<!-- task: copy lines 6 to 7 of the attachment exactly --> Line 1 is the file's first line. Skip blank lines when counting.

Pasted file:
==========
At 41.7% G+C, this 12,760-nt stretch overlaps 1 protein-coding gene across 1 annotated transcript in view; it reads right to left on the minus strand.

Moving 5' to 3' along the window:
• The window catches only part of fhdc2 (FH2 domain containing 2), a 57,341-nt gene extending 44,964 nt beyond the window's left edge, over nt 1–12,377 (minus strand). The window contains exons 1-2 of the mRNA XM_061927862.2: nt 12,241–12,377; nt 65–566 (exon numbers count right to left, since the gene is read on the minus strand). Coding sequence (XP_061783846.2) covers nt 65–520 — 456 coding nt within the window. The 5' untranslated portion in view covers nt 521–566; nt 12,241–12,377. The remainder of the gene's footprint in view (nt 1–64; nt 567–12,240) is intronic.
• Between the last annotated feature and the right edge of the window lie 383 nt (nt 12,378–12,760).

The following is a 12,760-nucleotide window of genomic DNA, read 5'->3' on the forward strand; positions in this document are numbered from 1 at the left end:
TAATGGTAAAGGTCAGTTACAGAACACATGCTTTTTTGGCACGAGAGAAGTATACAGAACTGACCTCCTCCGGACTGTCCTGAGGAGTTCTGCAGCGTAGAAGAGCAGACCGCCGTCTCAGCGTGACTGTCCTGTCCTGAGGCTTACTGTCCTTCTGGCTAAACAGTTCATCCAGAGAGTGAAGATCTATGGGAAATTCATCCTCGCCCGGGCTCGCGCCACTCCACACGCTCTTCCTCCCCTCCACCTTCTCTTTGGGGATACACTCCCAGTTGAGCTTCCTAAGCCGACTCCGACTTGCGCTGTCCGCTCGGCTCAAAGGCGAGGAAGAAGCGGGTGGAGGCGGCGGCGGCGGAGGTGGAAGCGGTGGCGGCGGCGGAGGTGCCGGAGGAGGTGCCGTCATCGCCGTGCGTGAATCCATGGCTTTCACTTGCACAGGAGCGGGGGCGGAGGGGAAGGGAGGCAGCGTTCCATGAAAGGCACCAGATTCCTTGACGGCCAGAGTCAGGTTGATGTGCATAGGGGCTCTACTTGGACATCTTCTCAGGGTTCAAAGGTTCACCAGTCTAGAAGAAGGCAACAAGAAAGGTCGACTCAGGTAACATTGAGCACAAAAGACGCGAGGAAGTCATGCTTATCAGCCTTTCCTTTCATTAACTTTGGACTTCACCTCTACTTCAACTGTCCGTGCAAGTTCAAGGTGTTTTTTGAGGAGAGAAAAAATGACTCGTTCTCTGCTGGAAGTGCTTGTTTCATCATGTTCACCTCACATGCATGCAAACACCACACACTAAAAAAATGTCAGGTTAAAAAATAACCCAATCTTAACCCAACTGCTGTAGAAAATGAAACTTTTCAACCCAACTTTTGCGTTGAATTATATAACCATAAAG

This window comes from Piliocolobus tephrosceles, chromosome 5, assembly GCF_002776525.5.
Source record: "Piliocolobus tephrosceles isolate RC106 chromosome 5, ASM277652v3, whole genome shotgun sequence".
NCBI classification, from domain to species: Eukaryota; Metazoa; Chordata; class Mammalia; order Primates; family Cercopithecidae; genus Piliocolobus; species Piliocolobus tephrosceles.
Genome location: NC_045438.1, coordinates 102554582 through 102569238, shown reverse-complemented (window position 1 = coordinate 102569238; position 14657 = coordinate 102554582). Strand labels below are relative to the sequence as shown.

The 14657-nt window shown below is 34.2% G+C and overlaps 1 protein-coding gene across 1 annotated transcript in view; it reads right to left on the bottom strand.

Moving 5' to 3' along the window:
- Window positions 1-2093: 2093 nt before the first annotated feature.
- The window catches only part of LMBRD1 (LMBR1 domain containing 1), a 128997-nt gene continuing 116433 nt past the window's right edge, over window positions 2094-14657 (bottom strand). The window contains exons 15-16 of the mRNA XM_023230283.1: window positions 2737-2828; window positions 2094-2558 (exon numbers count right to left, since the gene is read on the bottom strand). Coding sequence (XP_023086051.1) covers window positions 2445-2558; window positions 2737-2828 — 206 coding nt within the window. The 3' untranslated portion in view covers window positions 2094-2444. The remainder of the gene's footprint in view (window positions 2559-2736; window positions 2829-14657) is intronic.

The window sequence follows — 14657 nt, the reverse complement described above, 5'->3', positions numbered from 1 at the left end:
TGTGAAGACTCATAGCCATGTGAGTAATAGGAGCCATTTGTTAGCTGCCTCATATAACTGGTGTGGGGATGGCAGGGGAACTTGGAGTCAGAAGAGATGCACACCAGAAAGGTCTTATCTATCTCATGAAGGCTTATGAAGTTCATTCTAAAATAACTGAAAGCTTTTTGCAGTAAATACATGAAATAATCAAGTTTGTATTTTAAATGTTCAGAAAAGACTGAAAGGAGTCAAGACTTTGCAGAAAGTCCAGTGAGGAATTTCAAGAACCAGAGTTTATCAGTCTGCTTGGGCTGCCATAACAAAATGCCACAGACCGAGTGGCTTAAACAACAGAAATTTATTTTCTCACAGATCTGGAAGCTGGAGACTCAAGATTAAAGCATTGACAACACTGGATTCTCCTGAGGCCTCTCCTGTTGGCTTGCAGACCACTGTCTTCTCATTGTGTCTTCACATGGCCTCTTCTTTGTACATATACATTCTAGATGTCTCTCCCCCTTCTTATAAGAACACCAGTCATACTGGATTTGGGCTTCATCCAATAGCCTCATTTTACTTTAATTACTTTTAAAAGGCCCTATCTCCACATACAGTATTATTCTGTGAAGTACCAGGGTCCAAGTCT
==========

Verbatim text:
TAATGGTAAAGGTCAGTTACAGAACACATGCTTTTTTGGCACGAGAGAAGTATACAGAACTGACCTCCTCCGGACTGTCCTGAGGAGTTCTGCAGCGTAGAAGAGCAGACCGCCGTCTCAGCGTGACTGTCCTGTCCTGAGGCTTACTGTCCTTCTGGCTAAACAGTTCATCCAGAGAGTGAAGATCTATGGGAAATTCATCCTCGCCCGGGCTCGCGCCACTCCACACGCTCTTCCTCCCCTCCACCTTCTCTTTGGGGATACACTCCCAGTTGAGCTTCCTAAGCCGACTCCGACTTGCGCTGTCCGCTCGGCTCAAAGGCGAGGAAGAAGCGGGTGGAGGCGGCGGCGGCGGAGGTGGAAGCGGTGGCGGCGGCGGAGGTGCCGGAGGAGGTGCCGTCATCGCCGTGCGTGAATCCATGGCTTTCACTTGCACAGGAGCGGGGGCGGAGGGGAAGGGAGGCAGCGTTCCATGAAAGGCACCAGATTCCTTGACGGCCAGAGTCAGGTTGATGTGCATAGGGGCTCTACTTGGACATCTTCTCAGGGTTCAAAGGTTCACCAGTCTAGAAGAAGGCAACAAGAAAGGTCGACTCAGGTAACATTGAGCACAAAAGACGCGAGGAAGTCATGCTTATCAGCCTTTCCTTTCATTAACTTTGGACTTCACCTCTACTTCAACTGTCCGTGCAAGTTCAAGGTGTTTTTTGAGGAGAGAAAAAATGACTCGTTCTCTGCTGGAAGTGCTTGTTTCATCATGTTCACCTCACATGCATGCAAACACCACACACTAAAAAAATGTCAGGTTAAAAAATAACCCAATCTTAACCCAACTGCTGTAGAAAATGAAACTTTTCAACCCAACTTTTGCGTTGAATTATATAACCATAAAG

This window comes from Piliocolobus tephrosceles, chromosome 5, assembly GCF_002776525.5.